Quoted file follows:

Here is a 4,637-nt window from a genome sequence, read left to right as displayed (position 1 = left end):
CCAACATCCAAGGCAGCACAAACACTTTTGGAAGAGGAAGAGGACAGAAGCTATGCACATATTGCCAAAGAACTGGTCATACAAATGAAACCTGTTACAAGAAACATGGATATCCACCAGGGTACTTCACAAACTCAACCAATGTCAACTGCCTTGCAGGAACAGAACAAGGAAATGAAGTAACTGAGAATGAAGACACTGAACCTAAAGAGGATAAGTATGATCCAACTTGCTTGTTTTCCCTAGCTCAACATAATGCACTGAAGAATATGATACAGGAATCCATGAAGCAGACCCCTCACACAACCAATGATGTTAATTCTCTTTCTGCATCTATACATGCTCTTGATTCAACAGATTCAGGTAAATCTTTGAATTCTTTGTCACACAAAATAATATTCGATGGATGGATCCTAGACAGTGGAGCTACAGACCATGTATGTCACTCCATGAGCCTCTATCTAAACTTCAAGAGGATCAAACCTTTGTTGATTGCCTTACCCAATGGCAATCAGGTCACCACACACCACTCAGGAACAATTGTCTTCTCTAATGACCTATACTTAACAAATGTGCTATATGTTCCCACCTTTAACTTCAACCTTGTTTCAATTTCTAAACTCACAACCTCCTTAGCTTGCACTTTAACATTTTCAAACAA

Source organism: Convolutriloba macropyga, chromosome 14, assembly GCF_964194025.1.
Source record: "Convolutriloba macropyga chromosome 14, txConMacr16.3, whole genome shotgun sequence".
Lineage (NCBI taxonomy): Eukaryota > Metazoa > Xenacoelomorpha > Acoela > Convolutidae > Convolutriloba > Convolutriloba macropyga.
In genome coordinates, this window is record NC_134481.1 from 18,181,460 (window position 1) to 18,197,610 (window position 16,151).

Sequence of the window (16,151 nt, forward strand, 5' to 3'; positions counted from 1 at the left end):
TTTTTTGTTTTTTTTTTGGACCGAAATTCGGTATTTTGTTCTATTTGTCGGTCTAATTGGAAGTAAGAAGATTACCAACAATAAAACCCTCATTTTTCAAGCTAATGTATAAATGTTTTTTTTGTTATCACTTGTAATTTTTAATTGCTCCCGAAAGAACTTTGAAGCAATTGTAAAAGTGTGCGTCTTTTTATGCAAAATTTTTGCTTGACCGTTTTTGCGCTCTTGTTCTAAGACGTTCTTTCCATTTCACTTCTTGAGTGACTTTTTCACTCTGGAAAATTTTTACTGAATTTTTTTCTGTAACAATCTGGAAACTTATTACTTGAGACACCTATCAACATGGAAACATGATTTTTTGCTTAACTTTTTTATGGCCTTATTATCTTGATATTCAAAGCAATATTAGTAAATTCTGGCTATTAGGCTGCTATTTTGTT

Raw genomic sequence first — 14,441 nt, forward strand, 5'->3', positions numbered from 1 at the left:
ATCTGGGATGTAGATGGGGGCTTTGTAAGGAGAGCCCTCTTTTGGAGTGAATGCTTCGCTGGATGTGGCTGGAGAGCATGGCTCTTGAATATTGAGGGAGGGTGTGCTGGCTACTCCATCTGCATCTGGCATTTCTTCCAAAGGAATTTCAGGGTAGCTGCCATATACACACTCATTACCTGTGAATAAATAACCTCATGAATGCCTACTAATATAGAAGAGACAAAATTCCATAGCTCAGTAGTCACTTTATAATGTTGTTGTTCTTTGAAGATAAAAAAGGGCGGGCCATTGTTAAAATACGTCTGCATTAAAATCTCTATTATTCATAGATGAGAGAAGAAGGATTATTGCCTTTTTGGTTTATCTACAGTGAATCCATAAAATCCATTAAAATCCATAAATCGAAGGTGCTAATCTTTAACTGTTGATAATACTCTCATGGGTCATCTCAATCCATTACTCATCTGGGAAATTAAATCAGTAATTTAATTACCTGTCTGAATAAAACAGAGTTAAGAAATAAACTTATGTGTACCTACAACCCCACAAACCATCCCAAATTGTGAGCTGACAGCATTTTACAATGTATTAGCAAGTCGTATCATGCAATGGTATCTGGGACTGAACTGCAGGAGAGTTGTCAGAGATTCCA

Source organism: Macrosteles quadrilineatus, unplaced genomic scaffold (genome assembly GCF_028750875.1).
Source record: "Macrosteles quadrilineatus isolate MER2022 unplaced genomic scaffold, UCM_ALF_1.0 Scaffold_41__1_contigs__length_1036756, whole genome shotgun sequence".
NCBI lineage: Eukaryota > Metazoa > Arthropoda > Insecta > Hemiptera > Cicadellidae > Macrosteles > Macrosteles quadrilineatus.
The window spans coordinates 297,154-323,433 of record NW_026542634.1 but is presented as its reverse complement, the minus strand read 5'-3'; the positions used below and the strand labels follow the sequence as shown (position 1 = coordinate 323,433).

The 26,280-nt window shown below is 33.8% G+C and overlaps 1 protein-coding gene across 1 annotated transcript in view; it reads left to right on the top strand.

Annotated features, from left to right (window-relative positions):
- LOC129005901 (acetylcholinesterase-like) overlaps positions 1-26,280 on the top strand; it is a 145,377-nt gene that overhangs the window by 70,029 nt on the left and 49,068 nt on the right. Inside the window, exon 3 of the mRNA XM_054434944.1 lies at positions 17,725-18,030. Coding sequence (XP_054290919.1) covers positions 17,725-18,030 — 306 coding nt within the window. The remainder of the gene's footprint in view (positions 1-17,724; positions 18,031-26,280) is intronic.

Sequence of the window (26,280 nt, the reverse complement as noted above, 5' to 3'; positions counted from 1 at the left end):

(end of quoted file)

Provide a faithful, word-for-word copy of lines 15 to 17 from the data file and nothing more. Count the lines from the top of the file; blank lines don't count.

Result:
The 26,280-nt window shown below is 33.8% G+C and overlaps 1 protein-coding gene across 1 annotated transcript in view; it reads left to right on the top strand.

Annotated features, from left to right (window-relative positions):
- LOC129005901 (acetylcholinesterase-like) overlaps positions 1-26,280 on the top strand; it is a 145,377-nt gene that overhangs the window by 70,029 nt on the left and 49,068 nt on the right. Inside the window, exon 3 of the mRNA XM_054434944.1 lies at positions 17,725-18,030. Coding sequence (XP_054290919.1) covers positions 17,725-18,030 — 306 coding nt within the window. The remainder of the gene's footprint in view (positions 1-17,724; positions 18,031-26,280) is intronic.